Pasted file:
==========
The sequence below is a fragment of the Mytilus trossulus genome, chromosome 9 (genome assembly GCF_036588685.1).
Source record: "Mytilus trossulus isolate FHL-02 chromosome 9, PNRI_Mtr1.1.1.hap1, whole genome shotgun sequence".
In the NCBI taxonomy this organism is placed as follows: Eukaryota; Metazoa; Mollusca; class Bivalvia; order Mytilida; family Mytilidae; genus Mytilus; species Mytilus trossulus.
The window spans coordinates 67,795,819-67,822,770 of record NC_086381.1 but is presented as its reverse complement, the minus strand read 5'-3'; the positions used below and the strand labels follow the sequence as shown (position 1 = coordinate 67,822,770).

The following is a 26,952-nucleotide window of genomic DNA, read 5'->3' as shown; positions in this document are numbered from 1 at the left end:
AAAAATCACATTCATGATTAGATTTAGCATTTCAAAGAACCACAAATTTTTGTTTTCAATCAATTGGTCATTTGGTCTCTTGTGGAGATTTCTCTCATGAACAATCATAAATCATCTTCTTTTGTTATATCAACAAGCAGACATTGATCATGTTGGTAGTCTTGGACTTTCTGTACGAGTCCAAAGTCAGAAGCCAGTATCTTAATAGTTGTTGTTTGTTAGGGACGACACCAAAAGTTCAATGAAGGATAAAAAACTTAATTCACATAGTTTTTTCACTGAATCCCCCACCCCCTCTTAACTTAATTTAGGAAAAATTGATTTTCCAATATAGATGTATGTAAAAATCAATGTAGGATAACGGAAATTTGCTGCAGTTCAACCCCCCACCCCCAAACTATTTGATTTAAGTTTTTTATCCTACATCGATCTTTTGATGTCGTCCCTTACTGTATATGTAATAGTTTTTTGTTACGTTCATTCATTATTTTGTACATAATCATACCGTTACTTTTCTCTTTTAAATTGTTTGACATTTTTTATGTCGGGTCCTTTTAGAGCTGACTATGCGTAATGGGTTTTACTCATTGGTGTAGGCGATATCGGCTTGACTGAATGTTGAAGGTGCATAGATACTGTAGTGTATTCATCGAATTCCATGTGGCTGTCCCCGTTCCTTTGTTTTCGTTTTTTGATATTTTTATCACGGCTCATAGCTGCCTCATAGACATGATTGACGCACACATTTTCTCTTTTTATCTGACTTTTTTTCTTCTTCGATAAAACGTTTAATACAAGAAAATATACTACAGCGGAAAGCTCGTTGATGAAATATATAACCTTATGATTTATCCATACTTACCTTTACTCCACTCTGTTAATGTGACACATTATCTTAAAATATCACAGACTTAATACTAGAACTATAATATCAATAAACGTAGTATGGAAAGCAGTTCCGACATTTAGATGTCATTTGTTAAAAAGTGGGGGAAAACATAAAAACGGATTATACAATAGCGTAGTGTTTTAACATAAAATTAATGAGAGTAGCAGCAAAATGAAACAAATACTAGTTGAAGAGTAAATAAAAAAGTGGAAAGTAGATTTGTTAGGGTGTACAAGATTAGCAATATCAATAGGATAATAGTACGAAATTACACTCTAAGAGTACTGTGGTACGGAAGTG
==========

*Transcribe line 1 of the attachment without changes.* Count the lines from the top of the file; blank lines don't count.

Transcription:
The sequence below is a fragment of the Mytilus trossulus genome, chromosome 9 (genome assembly GCF_036588685.1).